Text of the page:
The U.K.’s ambition to become a global hub for Islamic finance, bolstered by a debut sovereign sukuk in June, needs corporate borrowers to take the baton.
There’s never been a publicly sold Islamic bond from a corporate in the country, according to data compiled by Bloomberg. The closest it has come was a $500 million issue by the Middle Eastern unit of London-based HSBC Holdings Plc in 2011. International Innovative Technologies Ltd., a clean energy company in Gateshead, privately placed the U.K.’s first corporate sukuk in 2010.
London is attempting to marry its status as one of the world’s financial hubs with an industry that’s poised to almost double in the four years through 2018 to be worth about $3.4 trillion, according to Ernst & Young LLP estimates. Even after the city’s former Lord Mayor, Roger Gifford, said Islamic finance should be as British as fish and chips, the U.K.’s debt office said in August it doesn’t have any current plans to sell further sukuk.
“We’re really looking for corporates to issue sukuk, to create a benchmark,” Farmida Bi, a London-based partner at law firm Norton Rose Fulbright, which advised Goldman Sachs Group Inc. on its debut sukuk sale, said by phone Oct. 9. The U.K.’s sukuk “was never just about fundraising for the government,” she said. “There’s definitely a desire to build the industry beyond the sukuk, to provide a framework.”
The U.K. sold Shariah-compliant notes maturing in July 2019 at a profit rate of 2.036 percent, receiving orders worth more than 10 times the 200 million pounds ($322 million) raised. The debt yielded 1.47 percent at 9:35 a.m. in London. The average rate of sukuk in the Middle East is 4.1 percent as of Oct. 17, according to JPMorgan Chase & Co. indexes.
“The demand seen for the U.K. sukuk should act as a catalyst for further issuances from the government or from U.K. corporates looking to access the liquidity in the Islamic market,” Humphrey Percy, London-based chief executive officer of the Bank of London and The Middle East, said by e-mail on Oct. 9. BLME is the largest Islamic bank in Europe, according to its website. “We welcome more participants here to further develop the market and increase its depth.”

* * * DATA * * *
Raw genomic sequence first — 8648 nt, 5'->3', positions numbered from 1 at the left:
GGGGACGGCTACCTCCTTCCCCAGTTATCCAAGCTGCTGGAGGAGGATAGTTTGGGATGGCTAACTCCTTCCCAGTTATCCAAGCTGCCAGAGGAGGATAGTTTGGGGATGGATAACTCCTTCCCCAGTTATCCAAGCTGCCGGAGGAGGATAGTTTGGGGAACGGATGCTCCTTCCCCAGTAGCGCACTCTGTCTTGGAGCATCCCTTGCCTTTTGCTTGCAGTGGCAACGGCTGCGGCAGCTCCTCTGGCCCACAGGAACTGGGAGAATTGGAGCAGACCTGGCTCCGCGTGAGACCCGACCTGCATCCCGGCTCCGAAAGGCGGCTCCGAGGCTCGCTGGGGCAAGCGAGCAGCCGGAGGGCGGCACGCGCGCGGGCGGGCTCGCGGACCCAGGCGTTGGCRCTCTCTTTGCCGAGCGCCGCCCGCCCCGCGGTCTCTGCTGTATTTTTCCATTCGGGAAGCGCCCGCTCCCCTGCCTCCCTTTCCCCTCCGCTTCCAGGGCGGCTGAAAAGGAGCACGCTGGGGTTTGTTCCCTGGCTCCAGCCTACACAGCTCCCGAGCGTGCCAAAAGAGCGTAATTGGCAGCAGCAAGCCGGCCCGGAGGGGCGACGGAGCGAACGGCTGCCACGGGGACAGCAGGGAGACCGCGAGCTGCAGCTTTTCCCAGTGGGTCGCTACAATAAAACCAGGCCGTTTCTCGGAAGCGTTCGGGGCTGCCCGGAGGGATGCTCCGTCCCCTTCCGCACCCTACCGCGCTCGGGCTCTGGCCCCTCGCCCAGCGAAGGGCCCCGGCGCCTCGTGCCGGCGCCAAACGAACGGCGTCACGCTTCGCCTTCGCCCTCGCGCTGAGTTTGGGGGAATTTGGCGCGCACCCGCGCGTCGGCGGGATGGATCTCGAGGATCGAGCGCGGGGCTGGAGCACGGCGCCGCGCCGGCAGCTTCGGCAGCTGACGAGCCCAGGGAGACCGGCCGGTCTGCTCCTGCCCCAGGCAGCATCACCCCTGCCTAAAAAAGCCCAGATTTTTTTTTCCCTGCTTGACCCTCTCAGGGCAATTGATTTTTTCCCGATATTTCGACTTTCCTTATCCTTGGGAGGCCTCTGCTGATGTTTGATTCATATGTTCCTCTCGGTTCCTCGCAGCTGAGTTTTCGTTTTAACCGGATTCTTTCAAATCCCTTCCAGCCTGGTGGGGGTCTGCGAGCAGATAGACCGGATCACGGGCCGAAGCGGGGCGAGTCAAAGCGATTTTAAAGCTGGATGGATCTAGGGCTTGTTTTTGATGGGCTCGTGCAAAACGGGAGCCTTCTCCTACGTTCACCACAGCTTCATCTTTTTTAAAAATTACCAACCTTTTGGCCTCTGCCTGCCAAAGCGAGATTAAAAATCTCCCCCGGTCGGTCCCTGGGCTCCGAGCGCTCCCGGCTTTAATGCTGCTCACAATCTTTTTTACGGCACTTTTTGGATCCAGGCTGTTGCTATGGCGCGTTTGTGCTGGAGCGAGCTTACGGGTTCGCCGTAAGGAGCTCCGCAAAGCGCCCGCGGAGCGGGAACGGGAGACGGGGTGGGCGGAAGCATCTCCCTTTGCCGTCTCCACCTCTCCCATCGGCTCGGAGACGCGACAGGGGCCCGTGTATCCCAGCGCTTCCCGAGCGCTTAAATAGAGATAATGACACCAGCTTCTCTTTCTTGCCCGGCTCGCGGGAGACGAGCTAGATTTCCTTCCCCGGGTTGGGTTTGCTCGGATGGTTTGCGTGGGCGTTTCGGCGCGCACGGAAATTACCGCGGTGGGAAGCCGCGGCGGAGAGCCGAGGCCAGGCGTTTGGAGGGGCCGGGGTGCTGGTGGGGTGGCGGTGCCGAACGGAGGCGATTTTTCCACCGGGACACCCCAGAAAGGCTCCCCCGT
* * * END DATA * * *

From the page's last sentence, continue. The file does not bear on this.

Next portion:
The government will review its sukuk sale and consider how it can further develop its strategy for Islamic finance, Sarah Ellis, spokeswoman for the debt office, said in August. The office last week directed a request for comment to the Treasury, who didn’t respond to e-mailed questions.
A lack of issuance may not hold back the industry. The U.K. has six Shariah-compliant lenders, more than any European country, according to London-based Wayne Evans, a senior adviser of international strategy at TheCityUK, an independent company promoting financial services in the U.K.
The government last year set up an Islamic finance task force to cement London’s position as the leading “Western” center for Islamic finance, and TheCityUK was invited to be one of the practioner representatives, Evans said.
“Arguably, London already has this status,” Evans said by e-mail Oct. 16. Two London-based banks are among “the leading arrangers of global sukuk, around 25 law firms in the U.K. are supplying services in Islamic finance, and advisory services are provided by the largest four professional services companies,” he said.
Global Islamic bond sales jumped 16 percent so far this year to $37.2 billion, according to data compiled by Bloomberg. The U.K. was the first non-Muslim government to sell sovereign sukuk, and was followed by Hong Kong, South Africa and Luxembourg.
“There is energy, drive and focus on promoting Islamic finance across the economy,” Norton Rose’s Farmida Bi said. The government is “trying to make it clear to corporates that Islamic finance is a source of financing that they can tap into, it’s available,” she said.
Originally published on www.bloomberg.net